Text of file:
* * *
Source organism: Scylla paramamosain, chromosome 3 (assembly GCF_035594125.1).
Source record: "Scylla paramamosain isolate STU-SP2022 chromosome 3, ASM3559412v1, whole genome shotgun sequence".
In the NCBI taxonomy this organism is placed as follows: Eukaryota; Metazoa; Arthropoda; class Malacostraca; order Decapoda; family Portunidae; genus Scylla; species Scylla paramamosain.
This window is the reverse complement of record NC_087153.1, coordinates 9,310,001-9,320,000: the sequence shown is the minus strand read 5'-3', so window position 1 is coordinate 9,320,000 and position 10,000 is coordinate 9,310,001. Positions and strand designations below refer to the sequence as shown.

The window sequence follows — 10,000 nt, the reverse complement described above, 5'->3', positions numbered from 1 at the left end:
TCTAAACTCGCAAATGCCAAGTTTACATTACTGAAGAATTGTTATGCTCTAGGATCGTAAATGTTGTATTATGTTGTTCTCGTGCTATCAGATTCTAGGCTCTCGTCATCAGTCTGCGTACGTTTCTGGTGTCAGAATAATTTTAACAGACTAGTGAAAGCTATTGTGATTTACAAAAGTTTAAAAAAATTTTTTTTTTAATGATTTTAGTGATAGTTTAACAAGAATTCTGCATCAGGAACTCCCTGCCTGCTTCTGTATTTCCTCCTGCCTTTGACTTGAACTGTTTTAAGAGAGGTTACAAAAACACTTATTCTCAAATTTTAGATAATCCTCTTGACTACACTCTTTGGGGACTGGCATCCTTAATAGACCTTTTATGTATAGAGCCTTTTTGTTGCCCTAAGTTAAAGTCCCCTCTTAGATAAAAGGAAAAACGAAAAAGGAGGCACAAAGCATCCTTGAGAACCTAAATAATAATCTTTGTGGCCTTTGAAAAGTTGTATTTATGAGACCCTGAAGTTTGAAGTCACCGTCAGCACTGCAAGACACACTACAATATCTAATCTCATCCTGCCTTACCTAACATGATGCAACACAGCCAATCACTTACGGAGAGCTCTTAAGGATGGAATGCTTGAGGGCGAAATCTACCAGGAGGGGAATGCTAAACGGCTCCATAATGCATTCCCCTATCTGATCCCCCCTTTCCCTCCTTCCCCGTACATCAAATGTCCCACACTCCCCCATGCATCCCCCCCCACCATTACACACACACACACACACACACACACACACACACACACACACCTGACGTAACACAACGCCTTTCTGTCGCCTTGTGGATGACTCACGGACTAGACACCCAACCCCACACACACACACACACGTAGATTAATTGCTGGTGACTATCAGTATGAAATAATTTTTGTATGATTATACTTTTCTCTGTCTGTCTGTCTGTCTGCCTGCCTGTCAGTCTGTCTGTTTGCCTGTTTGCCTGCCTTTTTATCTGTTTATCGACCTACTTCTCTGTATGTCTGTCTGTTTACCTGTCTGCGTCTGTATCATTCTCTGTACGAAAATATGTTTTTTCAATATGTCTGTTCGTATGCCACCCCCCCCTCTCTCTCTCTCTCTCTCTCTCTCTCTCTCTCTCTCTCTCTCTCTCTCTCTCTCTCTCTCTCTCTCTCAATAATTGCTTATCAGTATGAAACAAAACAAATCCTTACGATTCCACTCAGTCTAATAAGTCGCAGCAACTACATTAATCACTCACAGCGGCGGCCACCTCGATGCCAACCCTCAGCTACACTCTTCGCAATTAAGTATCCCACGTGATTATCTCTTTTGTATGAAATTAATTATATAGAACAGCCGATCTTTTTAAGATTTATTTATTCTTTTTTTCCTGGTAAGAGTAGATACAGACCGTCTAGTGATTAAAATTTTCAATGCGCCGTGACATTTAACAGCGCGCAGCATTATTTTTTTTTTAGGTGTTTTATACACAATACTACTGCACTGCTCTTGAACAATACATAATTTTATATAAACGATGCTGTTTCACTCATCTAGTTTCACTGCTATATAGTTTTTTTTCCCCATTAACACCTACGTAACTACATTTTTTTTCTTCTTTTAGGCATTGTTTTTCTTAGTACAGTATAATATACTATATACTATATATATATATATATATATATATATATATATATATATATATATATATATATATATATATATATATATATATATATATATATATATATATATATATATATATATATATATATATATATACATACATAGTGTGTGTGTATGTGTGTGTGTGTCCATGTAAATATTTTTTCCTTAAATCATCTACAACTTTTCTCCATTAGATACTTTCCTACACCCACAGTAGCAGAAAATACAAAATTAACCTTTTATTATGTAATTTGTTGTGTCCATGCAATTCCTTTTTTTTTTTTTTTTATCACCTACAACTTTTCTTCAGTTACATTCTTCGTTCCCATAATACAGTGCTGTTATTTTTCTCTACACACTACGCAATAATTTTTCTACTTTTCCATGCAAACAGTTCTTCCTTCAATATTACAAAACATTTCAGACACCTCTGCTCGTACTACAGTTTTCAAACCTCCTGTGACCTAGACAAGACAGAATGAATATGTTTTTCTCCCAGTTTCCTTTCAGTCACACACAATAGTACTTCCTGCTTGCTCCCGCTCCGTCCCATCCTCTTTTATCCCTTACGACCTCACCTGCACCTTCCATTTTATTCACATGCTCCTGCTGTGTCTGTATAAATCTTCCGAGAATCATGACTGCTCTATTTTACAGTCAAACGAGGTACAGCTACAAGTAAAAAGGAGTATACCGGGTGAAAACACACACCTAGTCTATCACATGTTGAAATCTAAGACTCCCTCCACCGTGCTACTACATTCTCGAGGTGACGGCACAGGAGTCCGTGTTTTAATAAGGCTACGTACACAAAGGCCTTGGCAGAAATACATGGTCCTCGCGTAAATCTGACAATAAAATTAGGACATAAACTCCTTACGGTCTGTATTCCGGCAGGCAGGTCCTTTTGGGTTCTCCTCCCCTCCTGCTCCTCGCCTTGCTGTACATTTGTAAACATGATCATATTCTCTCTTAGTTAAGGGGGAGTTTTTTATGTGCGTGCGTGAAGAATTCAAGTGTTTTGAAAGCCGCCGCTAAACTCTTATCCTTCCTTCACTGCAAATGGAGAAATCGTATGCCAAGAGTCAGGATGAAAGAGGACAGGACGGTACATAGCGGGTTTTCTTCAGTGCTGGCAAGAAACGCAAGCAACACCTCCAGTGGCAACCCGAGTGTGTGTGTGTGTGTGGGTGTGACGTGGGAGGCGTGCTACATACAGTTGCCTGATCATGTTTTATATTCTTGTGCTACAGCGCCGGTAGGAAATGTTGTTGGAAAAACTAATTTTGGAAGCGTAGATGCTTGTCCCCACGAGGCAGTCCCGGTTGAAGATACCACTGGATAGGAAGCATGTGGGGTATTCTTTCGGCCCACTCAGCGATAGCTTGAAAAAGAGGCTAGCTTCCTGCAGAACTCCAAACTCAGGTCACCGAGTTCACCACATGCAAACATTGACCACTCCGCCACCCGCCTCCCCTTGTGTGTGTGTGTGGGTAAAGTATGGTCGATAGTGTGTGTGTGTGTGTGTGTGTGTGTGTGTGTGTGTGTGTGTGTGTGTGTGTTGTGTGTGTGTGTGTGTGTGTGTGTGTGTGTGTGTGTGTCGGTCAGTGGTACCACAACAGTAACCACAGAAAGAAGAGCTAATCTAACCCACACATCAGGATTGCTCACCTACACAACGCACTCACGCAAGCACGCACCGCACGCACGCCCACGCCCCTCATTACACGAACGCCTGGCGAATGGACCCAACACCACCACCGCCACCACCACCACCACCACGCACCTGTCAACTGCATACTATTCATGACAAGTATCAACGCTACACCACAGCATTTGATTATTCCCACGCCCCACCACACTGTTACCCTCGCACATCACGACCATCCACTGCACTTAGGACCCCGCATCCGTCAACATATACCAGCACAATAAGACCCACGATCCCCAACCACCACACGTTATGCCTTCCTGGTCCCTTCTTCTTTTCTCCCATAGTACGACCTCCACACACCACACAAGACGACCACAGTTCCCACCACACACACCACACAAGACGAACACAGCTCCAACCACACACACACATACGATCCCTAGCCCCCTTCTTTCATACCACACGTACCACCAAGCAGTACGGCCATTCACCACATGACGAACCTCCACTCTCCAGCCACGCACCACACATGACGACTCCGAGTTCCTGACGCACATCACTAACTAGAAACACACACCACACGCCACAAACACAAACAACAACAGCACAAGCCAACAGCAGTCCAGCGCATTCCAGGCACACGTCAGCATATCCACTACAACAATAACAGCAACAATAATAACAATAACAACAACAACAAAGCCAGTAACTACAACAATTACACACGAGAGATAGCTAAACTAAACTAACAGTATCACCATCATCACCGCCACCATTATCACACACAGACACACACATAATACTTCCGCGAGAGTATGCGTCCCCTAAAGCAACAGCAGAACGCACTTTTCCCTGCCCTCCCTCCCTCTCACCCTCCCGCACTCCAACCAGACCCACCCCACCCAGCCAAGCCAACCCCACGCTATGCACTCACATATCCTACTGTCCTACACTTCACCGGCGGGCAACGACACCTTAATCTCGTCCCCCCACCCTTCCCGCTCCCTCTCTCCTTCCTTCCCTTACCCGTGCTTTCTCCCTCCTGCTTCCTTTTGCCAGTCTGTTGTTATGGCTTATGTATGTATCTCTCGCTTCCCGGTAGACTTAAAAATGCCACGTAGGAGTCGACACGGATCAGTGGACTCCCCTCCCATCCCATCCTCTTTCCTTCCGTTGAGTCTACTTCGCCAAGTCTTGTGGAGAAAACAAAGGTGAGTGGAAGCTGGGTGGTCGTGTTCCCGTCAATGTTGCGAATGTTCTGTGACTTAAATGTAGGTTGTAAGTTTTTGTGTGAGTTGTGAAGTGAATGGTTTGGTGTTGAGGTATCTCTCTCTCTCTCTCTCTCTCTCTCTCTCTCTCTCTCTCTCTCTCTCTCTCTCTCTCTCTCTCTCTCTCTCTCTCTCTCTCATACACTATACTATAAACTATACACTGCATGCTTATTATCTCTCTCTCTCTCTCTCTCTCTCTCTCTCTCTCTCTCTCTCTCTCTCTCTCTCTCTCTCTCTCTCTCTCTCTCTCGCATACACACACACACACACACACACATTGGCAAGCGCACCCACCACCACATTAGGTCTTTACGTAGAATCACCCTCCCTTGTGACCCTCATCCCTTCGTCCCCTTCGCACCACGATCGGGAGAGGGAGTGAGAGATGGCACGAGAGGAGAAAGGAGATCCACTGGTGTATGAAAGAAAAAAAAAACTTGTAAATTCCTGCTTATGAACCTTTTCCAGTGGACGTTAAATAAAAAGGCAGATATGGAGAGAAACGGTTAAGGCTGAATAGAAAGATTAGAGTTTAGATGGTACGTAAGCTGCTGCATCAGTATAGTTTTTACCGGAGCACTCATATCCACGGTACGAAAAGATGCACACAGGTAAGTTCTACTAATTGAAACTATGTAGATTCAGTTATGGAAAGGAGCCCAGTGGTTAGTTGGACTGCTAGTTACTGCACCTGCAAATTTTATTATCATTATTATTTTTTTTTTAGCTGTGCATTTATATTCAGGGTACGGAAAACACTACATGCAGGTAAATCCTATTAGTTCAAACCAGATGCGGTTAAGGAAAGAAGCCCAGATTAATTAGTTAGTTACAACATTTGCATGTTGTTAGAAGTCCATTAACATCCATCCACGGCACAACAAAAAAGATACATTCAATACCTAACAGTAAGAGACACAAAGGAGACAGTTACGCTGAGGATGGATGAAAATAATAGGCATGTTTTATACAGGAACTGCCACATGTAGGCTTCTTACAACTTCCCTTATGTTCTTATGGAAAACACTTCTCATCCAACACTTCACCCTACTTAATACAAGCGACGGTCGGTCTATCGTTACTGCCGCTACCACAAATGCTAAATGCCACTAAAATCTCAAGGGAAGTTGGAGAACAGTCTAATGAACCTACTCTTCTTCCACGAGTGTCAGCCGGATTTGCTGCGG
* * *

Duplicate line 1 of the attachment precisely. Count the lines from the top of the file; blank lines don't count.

Source organism: Scylla paramamosain, chromosome 3 (assembly GCF_035594125.1).